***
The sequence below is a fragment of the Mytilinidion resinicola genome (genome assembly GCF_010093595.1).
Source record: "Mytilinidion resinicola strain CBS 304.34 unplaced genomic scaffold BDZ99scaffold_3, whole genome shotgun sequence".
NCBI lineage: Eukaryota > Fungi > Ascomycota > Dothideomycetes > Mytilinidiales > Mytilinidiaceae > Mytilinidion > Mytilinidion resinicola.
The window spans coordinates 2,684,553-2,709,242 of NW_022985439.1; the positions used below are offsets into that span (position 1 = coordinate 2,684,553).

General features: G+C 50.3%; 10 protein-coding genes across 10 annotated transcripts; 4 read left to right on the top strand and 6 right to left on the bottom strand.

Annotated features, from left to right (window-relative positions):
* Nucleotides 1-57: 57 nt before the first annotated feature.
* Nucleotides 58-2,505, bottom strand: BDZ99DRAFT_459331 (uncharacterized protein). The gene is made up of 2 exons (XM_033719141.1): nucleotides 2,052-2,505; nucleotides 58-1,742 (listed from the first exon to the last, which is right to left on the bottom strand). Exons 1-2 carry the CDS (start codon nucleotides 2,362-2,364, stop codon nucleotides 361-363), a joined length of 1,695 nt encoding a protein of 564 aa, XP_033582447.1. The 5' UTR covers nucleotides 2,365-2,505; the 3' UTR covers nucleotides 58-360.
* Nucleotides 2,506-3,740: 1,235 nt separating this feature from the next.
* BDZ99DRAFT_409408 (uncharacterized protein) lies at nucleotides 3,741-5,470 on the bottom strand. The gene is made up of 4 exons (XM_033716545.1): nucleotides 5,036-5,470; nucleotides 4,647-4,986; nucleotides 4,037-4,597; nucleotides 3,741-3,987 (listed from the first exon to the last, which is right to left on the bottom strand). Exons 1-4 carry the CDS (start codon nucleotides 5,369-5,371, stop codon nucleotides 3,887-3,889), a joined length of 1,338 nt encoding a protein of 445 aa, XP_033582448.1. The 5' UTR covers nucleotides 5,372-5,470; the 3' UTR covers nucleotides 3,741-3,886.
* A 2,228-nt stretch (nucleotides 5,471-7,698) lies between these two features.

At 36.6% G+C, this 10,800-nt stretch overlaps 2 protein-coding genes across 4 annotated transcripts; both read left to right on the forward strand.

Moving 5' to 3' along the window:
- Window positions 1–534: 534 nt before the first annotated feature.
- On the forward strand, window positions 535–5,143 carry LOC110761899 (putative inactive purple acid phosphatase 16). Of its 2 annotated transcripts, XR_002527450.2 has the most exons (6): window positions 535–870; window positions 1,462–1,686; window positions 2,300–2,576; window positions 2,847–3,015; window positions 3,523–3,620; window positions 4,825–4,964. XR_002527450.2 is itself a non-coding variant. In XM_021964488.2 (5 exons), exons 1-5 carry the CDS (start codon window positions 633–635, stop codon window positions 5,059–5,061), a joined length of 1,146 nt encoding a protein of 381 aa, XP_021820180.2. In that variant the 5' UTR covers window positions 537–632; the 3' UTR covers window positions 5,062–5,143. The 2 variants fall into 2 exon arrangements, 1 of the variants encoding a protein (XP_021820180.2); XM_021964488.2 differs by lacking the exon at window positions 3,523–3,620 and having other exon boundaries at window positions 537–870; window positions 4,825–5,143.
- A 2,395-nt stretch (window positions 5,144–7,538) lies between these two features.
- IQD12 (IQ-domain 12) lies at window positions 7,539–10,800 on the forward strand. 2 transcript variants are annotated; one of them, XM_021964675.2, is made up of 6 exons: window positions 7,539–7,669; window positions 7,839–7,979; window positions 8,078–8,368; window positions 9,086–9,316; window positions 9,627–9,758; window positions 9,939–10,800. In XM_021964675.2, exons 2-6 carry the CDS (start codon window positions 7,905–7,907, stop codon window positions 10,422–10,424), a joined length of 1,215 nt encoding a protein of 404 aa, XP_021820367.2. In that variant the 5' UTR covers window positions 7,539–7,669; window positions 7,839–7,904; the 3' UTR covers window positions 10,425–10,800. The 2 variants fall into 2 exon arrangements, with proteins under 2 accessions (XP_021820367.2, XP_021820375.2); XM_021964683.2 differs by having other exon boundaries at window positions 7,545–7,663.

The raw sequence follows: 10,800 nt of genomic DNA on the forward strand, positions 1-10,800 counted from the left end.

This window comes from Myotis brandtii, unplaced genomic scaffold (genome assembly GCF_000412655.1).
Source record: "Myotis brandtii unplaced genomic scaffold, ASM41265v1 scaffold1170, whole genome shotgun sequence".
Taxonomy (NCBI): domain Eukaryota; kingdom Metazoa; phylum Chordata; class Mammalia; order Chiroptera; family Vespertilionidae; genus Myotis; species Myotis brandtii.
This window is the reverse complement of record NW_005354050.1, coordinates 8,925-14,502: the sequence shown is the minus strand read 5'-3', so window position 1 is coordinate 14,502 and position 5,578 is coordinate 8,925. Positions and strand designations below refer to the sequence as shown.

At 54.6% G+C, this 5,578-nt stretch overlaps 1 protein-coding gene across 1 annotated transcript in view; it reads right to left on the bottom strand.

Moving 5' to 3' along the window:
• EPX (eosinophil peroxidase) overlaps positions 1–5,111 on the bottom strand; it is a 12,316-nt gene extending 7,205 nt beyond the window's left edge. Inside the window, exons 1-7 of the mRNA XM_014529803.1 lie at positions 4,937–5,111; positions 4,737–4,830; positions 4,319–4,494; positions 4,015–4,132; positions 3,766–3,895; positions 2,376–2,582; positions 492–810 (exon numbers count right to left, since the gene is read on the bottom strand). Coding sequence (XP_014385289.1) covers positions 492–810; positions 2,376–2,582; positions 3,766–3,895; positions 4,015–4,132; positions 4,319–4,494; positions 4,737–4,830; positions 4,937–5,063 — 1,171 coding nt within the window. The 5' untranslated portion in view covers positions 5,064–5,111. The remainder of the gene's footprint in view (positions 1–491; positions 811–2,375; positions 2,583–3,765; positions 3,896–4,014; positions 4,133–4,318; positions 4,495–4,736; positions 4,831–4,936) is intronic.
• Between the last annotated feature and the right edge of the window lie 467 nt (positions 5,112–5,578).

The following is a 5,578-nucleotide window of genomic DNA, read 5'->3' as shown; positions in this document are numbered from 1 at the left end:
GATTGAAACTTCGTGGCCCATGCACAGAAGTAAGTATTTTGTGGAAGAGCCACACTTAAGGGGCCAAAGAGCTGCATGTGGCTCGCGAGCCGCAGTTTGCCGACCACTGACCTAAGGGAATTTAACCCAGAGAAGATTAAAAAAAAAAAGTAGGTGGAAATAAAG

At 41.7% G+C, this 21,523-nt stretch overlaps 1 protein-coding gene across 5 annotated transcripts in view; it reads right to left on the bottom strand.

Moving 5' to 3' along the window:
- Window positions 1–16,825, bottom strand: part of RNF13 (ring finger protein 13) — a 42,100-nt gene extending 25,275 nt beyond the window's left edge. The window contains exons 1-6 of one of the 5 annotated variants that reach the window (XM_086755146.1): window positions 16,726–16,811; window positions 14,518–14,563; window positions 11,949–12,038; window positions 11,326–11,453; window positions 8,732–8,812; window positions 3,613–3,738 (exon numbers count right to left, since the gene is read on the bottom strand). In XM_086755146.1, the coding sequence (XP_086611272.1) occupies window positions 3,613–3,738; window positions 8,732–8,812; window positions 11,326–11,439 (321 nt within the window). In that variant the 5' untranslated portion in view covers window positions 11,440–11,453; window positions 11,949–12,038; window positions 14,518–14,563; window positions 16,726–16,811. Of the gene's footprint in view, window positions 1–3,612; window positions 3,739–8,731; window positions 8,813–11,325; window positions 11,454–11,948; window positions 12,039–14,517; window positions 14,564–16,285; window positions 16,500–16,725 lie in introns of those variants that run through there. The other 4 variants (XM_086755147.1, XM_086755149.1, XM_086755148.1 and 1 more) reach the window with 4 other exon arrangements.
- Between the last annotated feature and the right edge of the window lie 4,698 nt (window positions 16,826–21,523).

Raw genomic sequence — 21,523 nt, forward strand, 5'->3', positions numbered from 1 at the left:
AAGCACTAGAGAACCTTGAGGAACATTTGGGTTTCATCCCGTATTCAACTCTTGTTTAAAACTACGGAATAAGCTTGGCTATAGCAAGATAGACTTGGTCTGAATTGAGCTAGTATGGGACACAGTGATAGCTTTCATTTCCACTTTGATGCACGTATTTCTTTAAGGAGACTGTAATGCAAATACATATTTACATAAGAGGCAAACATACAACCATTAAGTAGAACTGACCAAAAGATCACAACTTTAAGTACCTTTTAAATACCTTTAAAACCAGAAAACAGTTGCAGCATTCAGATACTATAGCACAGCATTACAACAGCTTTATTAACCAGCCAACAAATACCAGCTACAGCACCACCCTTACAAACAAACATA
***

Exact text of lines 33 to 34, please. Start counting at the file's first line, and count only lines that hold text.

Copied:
Raw genomic sequence — 21,523 nt, forward strand, 5'->3', positions numbered from 1 at the left:
AAGCACTAGAGAACCTTGAGGAACATTTGGGTTTCATCCCGTATTCAACTCTTGTTTAAAACTACGGAATAAGCTTGGCTATAGCAAGATAGACTTGGTCTGAATTGAGCTAGTATGGGACACAGTGATAGCTTTCATTTCCACTTTGATGCACGTATTTCTTTAAGGAGACTGTAATGCAAATACATATTTACATAAGAGGCAAACATACAACCATTAAGTAGAACTGACCAAAAGATCACAACTTTAAGTACCTTTTAAATACCTTTAAAACCAGAAAACAGTTGCAGCATTCAGATACTATAGCACAGCATTACAACAGCTTTATTAACCAGCCAACAAATACCAGCTACAGCACCACCCTTACAAACAAACATA